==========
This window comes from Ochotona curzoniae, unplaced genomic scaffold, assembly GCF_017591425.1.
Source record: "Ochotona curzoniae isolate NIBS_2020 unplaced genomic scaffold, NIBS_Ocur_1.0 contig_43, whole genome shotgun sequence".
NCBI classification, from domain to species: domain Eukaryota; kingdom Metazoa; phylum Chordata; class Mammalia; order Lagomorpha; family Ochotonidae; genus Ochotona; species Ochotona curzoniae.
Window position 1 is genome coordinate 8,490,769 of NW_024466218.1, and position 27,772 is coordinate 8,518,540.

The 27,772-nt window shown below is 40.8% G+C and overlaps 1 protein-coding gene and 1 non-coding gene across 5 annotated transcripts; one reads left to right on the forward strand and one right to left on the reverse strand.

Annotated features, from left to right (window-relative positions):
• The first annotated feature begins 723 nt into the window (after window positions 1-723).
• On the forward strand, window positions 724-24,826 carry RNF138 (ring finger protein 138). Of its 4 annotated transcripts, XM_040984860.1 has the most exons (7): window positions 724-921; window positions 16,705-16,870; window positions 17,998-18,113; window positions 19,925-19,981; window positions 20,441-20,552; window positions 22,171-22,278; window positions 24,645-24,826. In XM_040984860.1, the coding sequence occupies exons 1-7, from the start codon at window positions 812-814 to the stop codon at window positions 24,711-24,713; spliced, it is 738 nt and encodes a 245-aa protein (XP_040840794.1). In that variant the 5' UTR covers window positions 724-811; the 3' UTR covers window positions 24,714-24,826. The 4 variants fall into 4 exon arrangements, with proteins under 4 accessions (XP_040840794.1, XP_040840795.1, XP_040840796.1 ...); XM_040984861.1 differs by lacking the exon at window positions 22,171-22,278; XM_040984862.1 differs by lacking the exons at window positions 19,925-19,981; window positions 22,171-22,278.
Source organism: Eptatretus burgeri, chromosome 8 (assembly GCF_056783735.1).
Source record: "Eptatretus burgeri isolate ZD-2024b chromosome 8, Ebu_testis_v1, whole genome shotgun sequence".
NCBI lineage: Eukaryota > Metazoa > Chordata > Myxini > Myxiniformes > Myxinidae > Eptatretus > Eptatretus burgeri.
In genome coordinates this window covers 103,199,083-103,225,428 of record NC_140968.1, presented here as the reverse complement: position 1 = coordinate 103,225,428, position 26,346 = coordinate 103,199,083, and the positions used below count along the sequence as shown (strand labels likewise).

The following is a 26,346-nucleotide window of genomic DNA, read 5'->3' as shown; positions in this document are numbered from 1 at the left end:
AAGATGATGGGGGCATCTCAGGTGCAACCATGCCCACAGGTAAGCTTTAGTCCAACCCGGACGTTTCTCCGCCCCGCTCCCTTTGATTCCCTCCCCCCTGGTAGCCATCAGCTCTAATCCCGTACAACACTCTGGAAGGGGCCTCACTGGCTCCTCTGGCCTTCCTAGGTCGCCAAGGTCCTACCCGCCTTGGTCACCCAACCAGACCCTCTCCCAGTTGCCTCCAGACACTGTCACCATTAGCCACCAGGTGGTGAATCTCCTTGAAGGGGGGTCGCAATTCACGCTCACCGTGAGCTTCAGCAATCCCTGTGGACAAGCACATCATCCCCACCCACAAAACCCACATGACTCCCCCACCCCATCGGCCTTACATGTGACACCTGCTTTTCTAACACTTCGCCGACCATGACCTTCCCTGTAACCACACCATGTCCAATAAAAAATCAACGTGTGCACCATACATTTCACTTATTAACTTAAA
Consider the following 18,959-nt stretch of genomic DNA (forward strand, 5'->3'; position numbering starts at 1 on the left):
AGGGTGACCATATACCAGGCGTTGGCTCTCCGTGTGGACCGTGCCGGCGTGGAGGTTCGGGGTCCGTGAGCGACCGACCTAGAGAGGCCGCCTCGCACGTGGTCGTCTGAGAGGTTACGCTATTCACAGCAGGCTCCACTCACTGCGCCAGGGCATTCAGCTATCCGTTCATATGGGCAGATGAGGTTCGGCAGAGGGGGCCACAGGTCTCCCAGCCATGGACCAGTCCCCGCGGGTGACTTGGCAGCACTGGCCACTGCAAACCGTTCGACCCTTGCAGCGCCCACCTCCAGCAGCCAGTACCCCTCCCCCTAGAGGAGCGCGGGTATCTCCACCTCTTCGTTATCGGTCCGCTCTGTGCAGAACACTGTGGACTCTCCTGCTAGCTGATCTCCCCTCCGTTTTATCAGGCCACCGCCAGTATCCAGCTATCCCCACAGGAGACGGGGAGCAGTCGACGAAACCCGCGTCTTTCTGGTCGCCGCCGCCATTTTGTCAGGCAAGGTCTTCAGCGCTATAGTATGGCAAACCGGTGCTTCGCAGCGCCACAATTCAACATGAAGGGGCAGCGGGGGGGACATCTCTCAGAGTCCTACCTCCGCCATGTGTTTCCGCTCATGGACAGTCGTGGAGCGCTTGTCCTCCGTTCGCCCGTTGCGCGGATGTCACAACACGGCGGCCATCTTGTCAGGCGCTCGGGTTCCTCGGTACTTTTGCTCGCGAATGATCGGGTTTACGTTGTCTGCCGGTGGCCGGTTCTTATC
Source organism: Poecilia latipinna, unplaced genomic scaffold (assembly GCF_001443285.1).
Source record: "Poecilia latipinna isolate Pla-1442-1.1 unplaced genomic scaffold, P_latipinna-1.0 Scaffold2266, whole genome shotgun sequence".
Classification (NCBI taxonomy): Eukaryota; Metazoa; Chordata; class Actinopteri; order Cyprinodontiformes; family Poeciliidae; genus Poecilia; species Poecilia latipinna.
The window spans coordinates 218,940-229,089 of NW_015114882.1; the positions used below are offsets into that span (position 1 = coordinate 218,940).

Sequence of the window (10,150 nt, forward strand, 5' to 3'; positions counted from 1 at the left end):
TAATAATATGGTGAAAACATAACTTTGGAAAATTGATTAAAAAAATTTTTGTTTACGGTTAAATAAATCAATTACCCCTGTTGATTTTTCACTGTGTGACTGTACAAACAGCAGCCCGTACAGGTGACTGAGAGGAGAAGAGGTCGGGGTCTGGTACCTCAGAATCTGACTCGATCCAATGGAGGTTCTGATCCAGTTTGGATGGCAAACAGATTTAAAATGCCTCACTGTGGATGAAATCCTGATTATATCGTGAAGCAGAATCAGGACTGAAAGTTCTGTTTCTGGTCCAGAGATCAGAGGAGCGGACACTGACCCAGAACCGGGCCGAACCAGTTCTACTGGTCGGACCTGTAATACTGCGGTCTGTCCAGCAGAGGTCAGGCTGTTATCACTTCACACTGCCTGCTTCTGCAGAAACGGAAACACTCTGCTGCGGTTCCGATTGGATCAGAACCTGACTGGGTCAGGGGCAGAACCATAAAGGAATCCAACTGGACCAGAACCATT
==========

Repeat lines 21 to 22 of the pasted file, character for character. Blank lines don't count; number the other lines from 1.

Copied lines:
Sequence of the window (10,150 nt, forward strand, 5' to 3'; positions counted from 1 at the left end):
TAATAATATGGTGAAAACATAACTTTGGAAAATTGATTAAAAAAATTTTTGTTTACGGTTAAATAAATCAATTACCCCTGTTGATTTTTCACTGTGTGACTGTACAAACAGCAGCCCGTACAGGTGACTGAGAGGAGAAGAGGTCGGGGTCTGGTACCTCAGAATCTGACTCGATCCAATGGAGGTTCTGATCCAGTTTGGATGGCAAACAGATTTAAAATGCCTCACTGTGGATGAAATCCTGATTATATCGTGAAGCAGAATCAGGACTGAAAGTTCTGTTTCTGGTCCAGAGATCAGAGGAGCGGACACTGACCCAGAACCGGGCCGAACCAGTTCTACTGGTCGGACCTGTAATACTGCGGTCTGTCCAGCAGAGGTCAGGCTGTTATCACTTCACACTGCCTGCTTCTGCAGAAACGGAAACACTCTGCTGCGGTTCCGATTGGATCAGAACCTGACTGGGTCAGGGGCAGAACCATAAAGGAATCCAACTGGACCAGAACCATT